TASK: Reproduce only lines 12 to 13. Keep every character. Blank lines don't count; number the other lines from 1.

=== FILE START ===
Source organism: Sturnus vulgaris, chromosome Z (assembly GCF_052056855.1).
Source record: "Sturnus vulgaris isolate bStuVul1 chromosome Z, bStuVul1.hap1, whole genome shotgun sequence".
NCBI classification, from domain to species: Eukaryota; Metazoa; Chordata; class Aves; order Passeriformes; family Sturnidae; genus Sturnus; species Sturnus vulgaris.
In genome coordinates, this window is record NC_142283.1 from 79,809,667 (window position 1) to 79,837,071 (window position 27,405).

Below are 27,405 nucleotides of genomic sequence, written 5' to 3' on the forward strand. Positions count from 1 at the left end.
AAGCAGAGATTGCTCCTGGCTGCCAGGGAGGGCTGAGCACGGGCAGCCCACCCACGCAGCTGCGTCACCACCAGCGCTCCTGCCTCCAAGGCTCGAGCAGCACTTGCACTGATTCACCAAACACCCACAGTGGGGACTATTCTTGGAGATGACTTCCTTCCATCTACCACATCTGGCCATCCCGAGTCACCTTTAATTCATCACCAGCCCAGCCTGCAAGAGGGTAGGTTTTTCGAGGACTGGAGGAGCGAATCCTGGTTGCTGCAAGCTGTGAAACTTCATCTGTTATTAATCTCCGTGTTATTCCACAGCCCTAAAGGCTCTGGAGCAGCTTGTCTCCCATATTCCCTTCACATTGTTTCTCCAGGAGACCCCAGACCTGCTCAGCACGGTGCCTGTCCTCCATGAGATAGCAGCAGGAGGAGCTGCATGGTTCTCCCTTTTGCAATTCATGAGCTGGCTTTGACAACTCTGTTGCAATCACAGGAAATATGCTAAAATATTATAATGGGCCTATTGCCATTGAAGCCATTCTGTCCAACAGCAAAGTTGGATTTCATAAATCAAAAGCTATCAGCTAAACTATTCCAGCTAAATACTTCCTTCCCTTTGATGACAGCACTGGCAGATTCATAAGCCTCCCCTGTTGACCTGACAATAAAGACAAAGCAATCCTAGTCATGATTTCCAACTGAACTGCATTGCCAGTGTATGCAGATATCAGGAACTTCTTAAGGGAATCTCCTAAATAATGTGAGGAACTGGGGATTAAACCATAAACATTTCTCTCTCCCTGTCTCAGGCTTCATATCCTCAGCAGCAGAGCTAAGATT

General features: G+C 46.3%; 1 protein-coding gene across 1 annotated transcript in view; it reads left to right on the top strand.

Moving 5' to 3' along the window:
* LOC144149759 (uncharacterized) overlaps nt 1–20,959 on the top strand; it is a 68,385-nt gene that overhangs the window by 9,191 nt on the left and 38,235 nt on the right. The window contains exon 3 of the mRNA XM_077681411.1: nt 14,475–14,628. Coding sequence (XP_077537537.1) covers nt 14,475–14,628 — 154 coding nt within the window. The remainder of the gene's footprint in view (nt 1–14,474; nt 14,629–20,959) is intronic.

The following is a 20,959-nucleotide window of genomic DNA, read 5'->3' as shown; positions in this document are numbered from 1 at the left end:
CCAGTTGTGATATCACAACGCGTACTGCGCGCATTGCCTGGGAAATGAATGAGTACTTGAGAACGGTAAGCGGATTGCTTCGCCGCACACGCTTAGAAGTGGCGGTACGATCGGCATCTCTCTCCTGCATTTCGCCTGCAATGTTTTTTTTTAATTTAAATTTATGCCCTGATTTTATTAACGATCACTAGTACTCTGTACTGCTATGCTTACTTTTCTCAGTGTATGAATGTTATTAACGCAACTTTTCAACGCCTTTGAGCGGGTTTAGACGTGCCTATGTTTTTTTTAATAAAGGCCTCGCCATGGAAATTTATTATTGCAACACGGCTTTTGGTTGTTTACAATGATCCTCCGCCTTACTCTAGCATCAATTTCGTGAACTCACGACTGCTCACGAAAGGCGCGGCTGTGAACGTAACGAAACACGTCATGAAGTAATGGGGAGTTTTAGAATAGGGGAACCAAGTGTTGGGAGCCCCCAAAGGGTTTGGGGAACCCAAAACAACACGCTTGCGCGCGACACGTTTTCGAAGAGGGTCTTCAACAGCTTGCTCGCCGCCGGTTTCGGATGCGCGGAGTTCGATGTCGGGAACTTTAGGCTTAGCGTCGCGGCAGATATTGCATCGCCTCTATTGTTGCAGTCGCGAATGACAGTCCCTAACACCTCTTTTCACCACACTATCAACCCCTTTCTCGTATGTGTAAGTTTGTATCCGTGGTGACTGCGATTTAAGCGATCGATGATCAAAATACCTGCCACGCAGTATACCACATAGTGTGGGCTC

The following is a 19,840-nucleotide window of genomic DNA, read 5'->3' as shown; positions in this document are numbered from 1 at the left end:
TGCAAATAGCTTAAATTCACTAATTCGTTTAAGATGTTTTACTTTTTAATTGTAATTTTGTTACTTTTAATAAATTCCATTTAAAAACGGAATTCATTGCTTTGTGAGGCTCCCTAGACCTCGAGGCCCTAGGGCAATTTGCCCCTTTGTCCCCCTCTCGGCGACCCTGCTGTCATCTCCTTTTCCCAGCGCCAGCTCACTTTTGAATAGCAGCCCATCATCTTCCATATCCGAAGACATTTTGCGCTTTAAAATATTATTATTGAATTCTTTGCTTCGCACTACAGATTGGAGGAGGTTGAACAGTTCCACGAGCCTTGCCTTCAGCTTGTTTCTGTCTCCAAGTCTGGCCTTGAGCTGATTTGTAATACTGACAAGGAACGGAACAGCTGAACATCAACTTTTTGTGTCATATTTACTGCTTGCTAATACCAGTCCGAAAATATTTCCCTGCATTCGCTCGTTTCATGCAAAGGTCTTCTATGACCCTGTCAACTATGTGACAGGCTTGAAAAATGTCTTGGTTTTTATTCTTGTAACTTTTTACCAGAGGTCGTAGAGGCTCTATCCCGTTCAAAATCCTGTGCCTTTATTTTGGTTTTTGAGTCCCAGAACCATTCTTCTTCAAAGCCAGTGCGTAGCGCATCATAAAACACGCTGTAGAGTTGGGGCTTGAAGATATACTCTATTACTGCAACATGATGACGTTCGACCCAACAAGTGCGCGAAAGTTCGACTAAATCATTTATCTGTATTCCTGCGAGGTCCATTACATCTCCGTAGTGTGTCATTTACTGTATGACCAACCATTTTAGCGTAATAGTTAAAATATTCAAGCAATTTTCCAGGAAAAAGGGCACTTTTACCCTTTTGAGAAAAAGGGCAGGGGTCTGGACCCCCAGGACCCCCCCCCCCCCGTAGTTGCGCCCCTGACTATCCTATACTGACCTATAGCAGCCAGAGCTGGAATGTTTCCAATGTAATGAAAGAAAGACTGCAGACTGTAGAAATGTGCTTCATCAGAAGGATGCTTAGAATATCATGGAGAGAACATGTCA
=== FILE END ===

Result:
The following is a 19,840-nucleotide window of genomic DNA, read 5'->3' as shown; positions in this document are numbered from 1 at the left end:
TGCAAATAGCTTAAATTCACTAATTCGTTTAAGATGTTTTACTTTTTAATTGTAATTTTGTTACTTTTAATAAATTCCATTTAAAAACGGAATTCATTGCTTTGTGAGGCTCCCTAGACCTCGAGGCCCTAGGGCAATTTGCCCCTTTGTCCCCCTCTCGGCGACCCTGCTGTCATCTCCTTTTCCCAGCGCCAGCTCACTTTTGAATAGCAGCCCATCATCTTCCATATCCGAAGACATTTTGCGCTTTAAAATATTATTATTGAATTCTTTGCTTCGCACTACAGATTGGAGGAGGTTGAACAGTTCCACGAGCCTTGCCTTCAGCTTGTTTCTGTCTCCAAGTCTGGCCTTGAGCTGATTTGTAATACTGACAAGGAACGGAACAGCTGAACATCAACTTTTTGTGTCATATTTACTGCTTGCTAATACCAGTCCGAAAATATTTCCCTGCATTCGCTCGTTTCATGCAAAGGTCTTCTATGACCCTGTCAACTATGTGACAGGCTTGAAAAATGTCTTGGTTTTTATTCTTGTAACTTTTTACCAGAGGTCGTAGAGGCTCTATCCCGTTCAAAATCCTGTGCCTTTATTTTGGTTTTTGAGTCCCAGAACCATTCTTCTTCAAAGCCAGTGCGTAGCGCATCATAAAACACGCTGTAGAGTTGGGGCTTGAAGATATACTCTATTACTGCAACATGATGACGTTCGACCCAACAAGTGCGCGAAAGTTCGACTAAATCATTTATCTGTATTCCTGCGAGGTCCATTACATCTCCGTAGTGTGTCATTTACTGTATGACCAACCATTTTAGCGTAATAGTTAAAATATTCAAGCAATTTTCCAGGAAAAAGGGCACTTTTACCCTTTTGAGAAAAAGGGCAGGGGTCTGGACCCCCAGGACCCCCCCCCCCCCGTAGTTGCGCCCCTGACTATCCTATACTGACCTATAGCAGCCAGAGCTGGAATGTTTCCAATGTAATGAAAGAAAGACTGCAGACTGTAGAAATGTGCTTCATCAGAAGGATGCTTAGAATATCATGGAGAGAACATGTCA